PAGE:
In the Ruby community there is the convention of adding tests whenever you do some changes to the code base. This is really awesome. Unfortunately it is not the same in other communities. In my experience doing technical due diligences of start ups this is a common weak point I usually find. Finally I must add that not all Rails code bases I have worked in where that good in terms of test coverage.

Let’s first see how many tests you should aim for having in your application and which kind of tests there are. After that I will show you my strategy to add tests to a poorly tested code base.

Speaking of lack of tests, How many tests should you have? A good practice is whenever you build a new feature you should add enough tests to cover the functionality’s requirements. You should be confident that the new code will work as expected. When fixing a bug a good practice is to add the necessary regression tests to ensure the bug never comes back. So if the amount of tests seems to be based on confidence and coverage… is that everything?

Which types of tests can you add?

This is not just a matter of the amount, but also of the types of tests you add. There are several types of tests you can add to your Rails application. Each type has its goal and coverage. You should choose wisely which kind of tests you add. Specially if you are on a tight budget. And just to be clear, by type of test I do not mean the things that you can write tests for in Rails, like models, mailers, controllers, etc. I mean a wider concept. That is: unit, request and integration tests, Let’s see them in detail.

Unit tests

This category of tests is used to test many concepts in Rails. You will typically use unit tests to test individual methods of models, helpers, mailers, controllers, etc.

The goal of unit tests is to test things in isolation. You will typically use these tests to check methods thoroughly. That includes inspecting all possible corner cases.

The coverage of this type of test is limited solely to the method it tests.

Request tests

This type of tests is used to check the requests that are sent to the application. The goal of request tests is to exercise the different endpoints of your web application, checking that the output they produce makes sense for a given input. The coverage of request tests is wider than in unit tests, but interactions with third party systems or mailing are mocked. That means that this type of test does not check the system as a whole.

Integration tests

Integration tests have the biggest coverage of all groups. Their goal is to check use cases resembling as much as possible the interaction that a real user would have with the system. That of course implies also interacting with third party systems.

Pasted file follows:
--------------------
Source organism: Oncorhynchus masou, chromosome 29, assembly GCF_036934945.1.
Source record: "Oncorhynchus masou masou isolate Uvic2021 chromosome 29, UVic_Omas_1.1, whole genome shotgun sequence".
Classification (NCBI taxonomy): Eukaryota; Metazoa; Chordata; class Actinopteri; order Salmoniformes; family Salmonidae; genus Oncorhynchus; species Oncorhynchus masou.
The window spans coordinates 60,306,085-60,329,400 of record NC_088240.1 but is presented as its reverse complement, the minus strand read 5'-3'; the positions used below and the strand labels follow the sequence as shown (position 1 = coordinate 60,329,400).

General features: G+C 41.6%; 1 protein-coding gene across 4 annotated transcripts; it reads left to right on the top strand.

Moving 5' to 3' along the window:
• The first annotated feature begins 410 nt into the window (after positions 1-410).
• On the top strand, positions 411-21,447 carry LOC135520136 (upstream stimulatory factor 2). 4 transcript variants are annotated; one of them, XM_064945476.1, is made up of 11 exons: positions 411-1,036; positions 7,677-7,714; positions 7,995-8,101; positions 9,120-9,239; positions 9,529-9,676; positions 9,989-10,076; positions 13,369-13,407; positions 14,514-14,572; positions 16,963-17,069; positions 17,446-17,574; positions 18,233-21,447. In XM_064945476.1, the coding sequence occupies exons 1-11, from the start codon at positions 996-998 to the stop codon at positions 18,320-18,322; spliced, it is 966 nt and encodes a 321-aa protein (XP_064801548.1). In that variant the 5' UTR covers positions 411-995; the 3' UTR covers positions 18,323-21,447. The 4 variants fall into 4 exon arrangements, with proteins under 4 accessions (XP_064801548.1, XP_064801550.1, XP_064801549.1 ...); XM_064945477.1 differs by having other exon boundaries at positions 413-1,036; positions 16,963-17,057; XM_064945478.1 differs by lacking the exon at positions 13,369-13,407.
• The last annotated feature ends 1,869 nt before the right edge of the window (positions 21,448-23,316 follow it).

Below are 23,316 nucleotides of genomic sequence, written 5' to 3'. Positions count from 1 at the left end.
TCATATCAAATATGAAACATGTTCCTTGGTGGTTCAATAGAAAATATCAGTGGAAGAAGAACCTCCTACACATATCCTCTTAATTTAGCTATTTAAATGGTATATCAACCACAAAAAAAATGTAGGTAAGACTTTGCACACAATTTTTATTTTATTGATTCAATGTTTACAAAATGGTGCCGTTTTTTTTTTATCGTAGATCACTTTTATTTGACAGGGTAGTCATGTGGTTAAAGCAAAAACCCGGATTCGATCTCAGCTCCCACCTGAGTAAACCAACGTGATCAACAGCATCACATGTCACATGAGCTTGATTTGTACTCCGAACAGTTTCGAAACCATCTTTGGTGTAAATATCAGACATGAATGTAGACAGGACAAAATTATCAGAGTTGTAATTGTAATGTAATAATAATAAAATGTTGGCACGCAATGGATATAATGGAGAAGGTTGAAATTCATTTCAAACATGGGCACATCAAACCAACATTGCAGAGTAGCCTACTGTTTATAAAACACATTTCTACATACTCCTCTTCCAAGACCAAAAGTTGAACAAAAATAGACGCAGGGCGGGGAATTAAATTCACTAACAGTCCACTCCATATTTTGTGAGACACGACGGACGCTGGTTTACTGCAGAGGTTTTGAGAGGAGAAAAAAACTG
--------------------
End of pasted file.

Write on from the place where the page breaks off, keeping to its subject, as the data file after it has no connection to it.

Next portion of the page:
My strategy to add tests to a poorly tested code base on a budget

Ideally I would advise you to have the biggest amount of tests and the highest possible test coverage, given of course that the tests you add make sense.. But what happens when you start working with a code base that almost has no tests? I have been in this situation in the past. From my experience I would advise you to follow these steps:

  1. Start by writing the integration tests that cover the most important use cases for the business.
  2. Once you have written those, you will be in a position in which you can make changes to the application while having the confidence that you will not break the most important workflows.
  3. Once here, since integration tests are expensive, you can start writing unit and request tests that check scenarios not covered by integration tests until you have full coverage.
  4. During this process ensure you add tests for the new functionality you create and also regression tests for every bug your fix!

And that was it for today’s post! If you enjoyed it, please do not forget to subscribe so that you do not miss any future updates. If you have any questions or want me to write about something in particular, please let me know in the comment section below!

See you in my next post! Adiós!

3 Responses

  1. Useful info… but the design of your website is obviously aimed at young pups with still nearly perfect eyes. We “olde phartes” have a hard time with very-thin fonts in small sizes in slightly-dark gray on medium gray. I used Chrome Dev Tools to bump the color down to #333 and it really helped, as did bumping up the font-weight to 500. Doing both makes it *much* more readable.

  2. Great, thank you very much! That really helps. The comment composition box is still the old way, but at least since I’m typing, I know what it’s supposed to say! 😉